The Jakarta Post
‘Melodrama’ by Lorde (Lorde/File)
What is scarcely known from the upper echelons defining pop music right now is their autonomy. Maybe some A&R folks told them that or well-meaning mentors or themselves.
But when “Royals,” a song from the New Zealand singer Lorde, slid its way into radio airwaves and factory outlets, this claim seemed weakened, or moot.
This was a person — not yet 17 — navigating her way through the land populated by the Svengalis and the Dr. Lukes of modern pop. All she needed was contained, crunchy beats.
An album full of those — Pure Heroine, released in 2013 and boasting only two names: Ella Yelich-O’Connor (Lorde’s real name) and Joel Little — etched her single-syllable name into industry heads.
“Royals” was no one-hit wonder, of course — her other single “Team,” also rose up the charts.
With Lorde, this kind of autonomy was never a bargain.
Her second record Melodrama boasts more names in the credits, but her sound, her evolution, her lyricism seem hers alone.
It still remains to be seen whether it’s a formidable claim, but now, with the kind of attention Lorde is able to command, it seems about right.
Let’s start with the sound. Melodrama is such a cleverly sequenced, propulsive record that it wiped away my doubts that what she needed to do was repeat herself.
Aided by the musician and producer Jack Antonoff, Lorde combines her self-awareness and her signature sound with Antonoff’s, which means that this record glimmers with exuberance: 80s-inspired, percussion-heavy, occasionally odd exuberance.
It shakes, but never trembles.
“Green Light,” the first song and the first single from the album announces it: a lilting, house-inspired piano sound permeates through song, while the beats get progressively compelling.
Variety is also Lorde’s strength. There’s a piano ballad (“Liability”) and there’s a ghastly, haunting dirge (“Writer in the Dark”). How Lorde sequences these songs mirrors the way Lorde realizes the sounds in her head.
When you listen to “Supercut” near the end of the record, the ghosts of “Green Light” come back again; the piano returns.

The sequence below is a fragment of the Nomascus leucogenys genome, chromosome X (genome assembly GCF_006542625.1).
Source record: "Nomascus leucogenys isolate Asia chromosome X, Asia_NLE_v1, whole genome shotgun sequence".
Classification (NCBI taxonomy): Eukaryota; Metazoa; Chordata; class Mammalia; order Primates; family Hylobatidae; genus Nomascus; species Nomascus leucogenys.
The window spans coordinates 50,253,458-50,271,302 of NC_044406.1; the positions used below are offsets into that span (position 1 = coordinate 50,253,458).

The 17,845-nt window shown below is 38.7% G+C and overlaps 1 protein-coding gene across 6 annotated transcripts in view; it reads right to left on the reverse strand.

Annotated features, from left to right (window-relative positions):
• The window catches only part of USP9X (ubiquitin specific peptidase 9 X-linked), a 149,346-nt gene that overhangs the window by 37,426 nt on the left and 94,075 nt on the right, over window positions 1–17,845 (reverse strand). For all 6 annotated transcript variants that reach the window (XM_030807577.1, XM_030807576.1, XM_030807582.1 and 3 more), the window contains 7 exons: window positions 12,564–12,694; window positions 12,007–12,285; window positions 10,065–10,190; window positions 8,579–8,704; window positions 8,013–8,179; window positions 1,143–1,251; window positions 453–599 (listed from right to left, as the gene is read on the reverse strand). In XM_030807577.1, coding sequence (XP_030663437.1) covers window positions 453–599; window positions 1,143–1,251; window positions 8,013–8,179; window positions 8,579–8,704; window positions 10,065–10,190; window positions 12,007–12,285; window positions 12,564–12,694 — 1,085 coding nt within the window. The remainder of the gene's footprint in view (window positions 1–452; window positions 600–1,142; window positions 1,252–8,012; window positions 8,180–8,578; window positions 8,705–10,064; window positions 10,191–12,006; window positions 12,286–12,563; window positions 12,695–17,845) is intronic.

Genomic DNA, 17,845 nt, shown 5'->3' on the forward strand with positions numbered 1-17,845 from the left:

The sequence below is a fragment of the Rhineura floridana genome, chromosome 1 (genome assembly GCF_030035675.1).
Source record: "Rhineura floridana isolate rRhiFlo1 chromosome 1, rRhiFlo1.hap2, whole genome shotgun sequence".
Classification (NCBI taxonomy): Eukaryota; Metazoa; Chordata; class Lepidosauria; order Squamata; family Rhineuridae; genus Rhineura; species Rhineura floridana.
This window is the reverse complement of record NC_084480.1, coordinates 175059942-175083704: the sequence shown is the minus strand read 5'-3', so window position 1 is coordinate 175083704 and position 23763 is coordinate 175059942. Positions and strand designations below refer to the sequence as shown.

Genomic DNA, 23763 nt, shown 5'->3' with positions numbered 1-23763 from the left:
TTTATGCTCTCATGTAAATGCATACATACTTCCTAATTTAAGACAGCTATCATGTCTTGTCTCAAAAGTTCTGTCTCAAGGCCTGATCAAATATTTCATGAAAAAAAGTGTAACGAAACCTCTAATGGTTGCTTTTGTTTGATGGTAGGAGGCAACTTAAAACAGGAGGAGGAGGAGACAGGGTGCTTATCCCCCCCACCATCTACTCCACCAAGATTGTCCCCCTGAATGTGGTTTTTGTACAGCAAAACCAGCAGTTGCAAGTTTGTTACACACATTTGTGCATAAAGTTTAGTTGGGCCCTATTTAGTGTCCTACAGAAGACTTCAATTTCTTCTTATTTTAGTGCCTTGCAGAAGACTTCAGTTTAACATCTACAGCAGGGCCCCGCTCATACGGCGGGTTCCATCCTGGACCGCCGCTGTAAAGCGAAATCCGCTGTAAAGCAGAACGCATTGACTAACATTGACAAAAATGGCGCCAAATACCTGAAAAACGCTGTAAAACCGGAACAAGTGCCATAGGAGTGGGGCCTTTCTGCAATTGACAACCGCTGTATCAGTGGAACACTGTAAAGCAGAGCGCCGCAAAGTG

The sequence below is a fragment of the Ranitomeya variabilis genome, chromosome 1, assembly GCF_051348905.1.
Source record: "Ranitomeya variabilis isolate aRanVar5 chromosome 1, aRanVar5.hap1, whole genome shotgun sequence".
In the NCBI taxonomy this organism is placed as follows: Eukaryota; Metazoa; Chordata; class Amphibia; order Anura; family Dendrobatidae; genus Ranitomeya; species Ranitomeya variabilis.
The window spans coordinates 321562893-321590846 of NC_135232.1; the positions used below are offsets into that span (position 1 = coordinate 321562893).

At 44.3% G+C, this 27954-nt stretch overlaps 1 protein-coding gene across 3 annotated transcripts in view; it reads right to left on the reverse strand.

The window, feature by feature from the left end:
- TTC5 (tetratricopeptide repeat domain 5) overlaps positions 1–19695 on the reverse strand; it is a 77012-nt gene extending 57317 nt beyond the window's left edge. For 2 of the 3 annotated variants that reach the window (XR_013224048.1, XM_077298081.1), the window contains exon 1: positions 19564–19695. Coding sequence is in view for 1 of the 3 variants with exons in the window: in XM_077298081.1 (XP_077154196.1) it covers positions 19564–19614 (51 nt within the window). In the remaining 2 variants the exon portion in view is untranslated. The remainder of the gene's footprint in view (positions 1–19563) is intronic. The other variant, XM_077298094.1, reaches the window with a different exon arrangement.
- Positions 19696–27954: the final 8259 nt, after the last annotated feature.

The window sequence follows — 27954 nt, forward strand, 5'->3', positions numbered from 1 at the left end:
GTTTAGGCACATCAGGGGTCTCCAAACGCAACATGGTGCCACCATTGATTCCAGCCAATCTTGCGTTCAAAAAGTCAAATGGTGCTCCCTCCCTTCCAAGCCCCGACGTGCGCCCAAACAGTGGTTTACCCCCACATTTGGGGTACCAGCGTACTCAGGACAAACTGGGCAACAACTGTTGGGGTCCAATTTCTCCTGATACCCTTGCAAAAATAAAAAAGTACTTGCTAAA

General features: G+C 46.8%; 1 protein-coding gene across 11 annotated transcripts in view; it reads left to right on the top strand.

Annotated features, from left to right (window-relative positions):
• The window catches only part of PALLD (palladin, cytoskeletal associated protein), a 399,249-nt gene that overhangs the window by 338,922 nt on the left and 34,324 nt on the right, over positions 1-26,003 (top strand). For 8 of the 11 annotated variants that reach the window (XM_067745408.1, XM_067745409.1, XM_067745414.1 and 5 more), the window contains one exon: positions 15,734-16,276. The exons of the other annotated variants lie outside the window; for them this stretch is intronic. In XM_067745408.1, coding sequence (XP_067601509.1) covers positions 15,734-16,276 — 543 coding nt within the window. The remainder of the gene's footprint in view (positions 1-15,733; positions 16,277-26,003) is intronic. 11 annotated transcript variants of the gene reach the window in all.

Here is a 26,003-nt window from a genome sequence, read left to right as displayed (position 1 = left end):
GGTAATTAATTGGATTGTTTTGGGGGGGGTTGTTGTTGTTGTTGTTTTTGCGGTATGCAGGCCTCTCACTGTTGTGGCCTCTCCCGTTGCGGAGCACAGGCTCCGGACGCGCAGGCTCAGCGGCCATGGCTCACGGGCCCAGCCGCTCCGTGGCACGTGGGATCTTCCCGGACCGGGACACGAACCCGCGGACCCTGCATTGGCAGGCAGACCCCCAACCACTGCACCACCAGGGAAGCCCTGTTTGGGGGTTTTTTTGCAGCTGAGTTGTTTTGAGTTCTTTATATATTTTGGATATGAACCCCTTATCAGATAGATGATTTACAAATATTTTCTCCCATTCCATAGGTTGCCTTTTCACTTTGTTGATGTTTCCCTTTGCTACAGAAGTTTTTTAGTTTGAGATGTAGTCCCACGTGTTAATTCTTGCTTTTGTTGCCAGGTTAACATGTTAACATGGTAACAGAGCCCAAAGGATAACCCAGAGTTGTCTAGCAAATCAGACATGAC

Melodrama, then, follows the trajectory of album artists before her, like Frank Ocean or Beyonce.
The consistency permeates the lyrics, too. Take “Sober II (Melodrama),” for instance.
“We told you this was melodrama,” she sings.
Then the song after that is the Kate Bush inspired “Writer in the Dark,” where she sings, “I’ll love you till you call the cops on me.”
There’s black humor, too, in the lyric “might get your friend to drive, but he can hardly see /we’ll end up painted on the road.”
At this point, you realize that Antonoff didn’t compromise Lorde’s autonomy; he became a part of it.
Also, take the way Lorde ends things.
“The Louvre” ends with a guitar sound, previously hinted at in the song’s second verse, while the beats merely creeps along.
“Hard Feelings/Loveless” are two disjointed tracks braided together — the first part has Melodrama’s most challenging moments: industrial, sharp-as-shards beats, only to be countered by the bubblegum pop of the second part.
The album ends with “Perfect Places,” showcasing a minor note of the piano and Lorde’s croak.
My favorite songs here are “The Louvre” and “Sober II (Melodrama).” The latter greets the listener with the sound of lush, unnerving strings.
Autonomy isn’t always a strength and its absence isn’t always a shortcoming (like Beyonce’s Lemonade, for instance).
But it suits Lorde just fine.
It is the same kind of autonomy that probably made the late David Bowie once call Lorde “the future of music.”
She might be. It is a big claim. Melodrama can’t convince you of its accuracy.